Shortly after Israeli forces took control of Arab cities in 1948, their residents were concentrated in separate neighborhoods, usually fenced in with barbed wire. For some Israeli officials, this conjured up “associations of horrors.”
Yosef Waschitz to United Workers Party (Mapam) Central Committee, July 5, 1948
Yosef Waschitz (1910-1992) was the head of Mapam’s Arab department. On July 5, 1948, a little over a month after the occupation of Arab Haifa, Waschitz sent the letter posted here to his party’s central committee, which was closely following events in the Arab public.
Waschitz described the “concentration” of Haifa Arabs underway at the time. According to Waschitz, in a meeting held in the city, Prime Minister David Ben-Gurion detailed his plans for Arab residents of the city. Their number should not exceed 15,000, two-thirds Christians and one-third Muslims. The Christians would be concentrated in Wadi Nisnas and the Muslims in Wadi Salib. Waschitz wrote that an order had been issued to remove all Arabs living outside the two neighborhoods allocated for them out of their homes. The concentration of Arabs was designed to achieve two goals: First, keeping them far from strategic sites in the city, and second, “monitoring” them. He reported how the plan was carried out, noting the military claimed residents should foot the bill for their own displacement. The report indicates that the relocation of Arab residents to their new apartments was chaotic: “There was no preparation […] There is no water, no electricity, no locks on the doors”. Waschitz said concentrating Arabs in the two neighborhoods would create much suffering, which was why, in his opinion, it would have been better to remove them from Haifa altogether, for instance, abroad.
Like others, Waschitz thought the treatment of Haifa’s Arab population during the war would have a lasting impact on Israel’s relationship with its Arab residents. “This is where it will be decided,” Waschitz wrote, “whether Israel will be a democracy or a feudal state with customs from the dark ages and Nuremberg Laws.”
Letter from Moshe Erem to Minister for Minority Affairs Bechor Shalom Sheetrit, August 1948
In a letter to the minister in charge of him, Moshe Erem, who directed the Rehabilitation and Promotion of Relations with Minorities Department in the Ministry for Minority Affairs (and was a member of the first Knesset on behalf of Mapam), protested the concentration of Arabs in Jaffa. Erem argued that contrary to arguments made by Israeli security personnel, the concentration of Arabs in the Ajami neighborhood, which is surrounded on all sides by Jewish neighborhoods, lacks any military logic. “… There is a consensus that there are no more concerns with respect to security in the city and its environs. However, for some reason, this was not enough, and the Ajami neighborhood is about to be fenced in with barbed wire that would strictly separate the Arab neighborhood from the Jewish housing projects. This will immediately give Ajami the form of a sealed ghetto”, Erem wrote. “It is difficult to accept this notion, which amply evokes associations of horrors for us.” In the letter, Erem addressed a particularly original explanation for the fence: It was meant to protect the Arabs, not the Jews, “so Jews do not storm ‘Ajami.” Erem was horrified by this argument: “Are we really all prone to rioting and falling apart?” He asked. Erem demanded the military and the police take resolute action against any such occurrence, thus “putting an end to dark impulses.” Like others, he wondered what the policy of closure and separation might mean: “Is this to be our policy program?”, he asked.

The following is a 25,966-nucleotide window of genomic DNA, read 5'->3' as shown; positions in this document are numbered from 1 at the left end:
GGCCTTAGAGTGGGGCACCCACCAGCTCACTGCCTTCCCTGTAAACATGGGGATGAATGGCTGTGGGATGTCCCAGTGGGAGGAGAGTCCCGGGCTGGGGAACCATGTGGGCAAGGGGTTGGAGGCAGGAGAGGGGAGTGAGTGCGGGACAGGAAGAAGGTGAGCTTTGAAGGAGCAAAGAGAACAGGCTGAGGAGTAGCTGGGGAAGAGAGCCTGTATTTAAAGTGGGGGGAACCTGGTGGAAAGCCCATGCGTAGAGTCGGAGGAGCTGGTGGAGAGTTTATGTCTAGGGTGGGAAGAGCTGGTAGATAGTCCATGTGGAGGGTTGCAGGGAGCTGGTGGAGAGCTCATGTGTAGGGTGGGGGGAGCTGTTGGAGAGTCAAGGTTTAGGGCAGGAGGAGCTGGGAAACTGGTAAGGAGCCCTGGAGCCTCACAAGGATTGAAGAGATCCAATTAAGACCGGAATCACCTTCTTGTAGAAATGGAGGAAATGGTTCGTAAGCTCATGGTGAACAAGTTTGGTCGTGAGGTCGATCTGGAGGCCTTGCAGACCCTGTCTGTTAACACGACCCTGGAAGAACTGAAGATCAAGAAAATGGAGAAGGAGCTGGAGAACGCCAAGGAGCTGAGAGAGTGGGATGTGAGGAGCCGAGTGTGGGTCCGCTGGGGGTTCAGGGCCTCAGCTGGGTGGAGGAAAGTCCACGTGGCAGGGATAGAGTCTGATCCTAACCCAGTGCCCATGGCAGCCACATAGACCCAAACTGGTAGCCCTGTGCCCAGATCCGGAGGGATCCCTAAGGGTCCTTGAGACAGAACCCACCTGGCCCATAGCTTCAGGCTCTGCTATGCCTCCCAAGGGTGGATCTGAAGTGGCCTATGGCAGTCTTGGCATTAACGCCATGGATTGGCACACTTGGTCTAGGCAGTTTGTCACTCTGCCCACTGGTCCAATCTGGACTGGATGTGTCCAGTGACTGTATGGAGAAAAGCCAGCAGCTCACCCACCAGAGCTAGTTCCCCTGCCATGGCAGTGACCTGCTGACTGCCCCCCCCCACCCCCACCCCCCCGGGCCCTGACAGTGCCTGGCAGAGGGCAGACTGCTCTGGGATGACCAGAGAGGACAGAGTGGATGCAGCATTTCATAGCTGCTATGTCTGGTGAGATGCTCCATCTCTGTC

Transcripts of Ministerial Committee for Abandoned Property meeting, December 17, 1948
The Ministerial Committee for Abandoned Property began working in mid-1948, about six months before the meeting recorded in these transcripts. Five ministers, or their delegates, sat on this committee, which discussed various issues related to Arab property left in the country: chattel, orchards, fields, structures and more. One of the topics the committee covered was the settlement of Jews, mostly new immigrants, in places where Arabs lived until the war. The statements made by Director of the Ministry for Minority Affairs Gad Machnes, “keeping the Arab residents in fenced concentration camps is no longer justified”, which are presented here, were recently redacted by the Israel State Archives. Machnes made this statement during discussions about moving newly arrived Jews into Lod. The few Arabs who remained in the city were concentrated in two neighborhoods that were fenced in with barbed wire.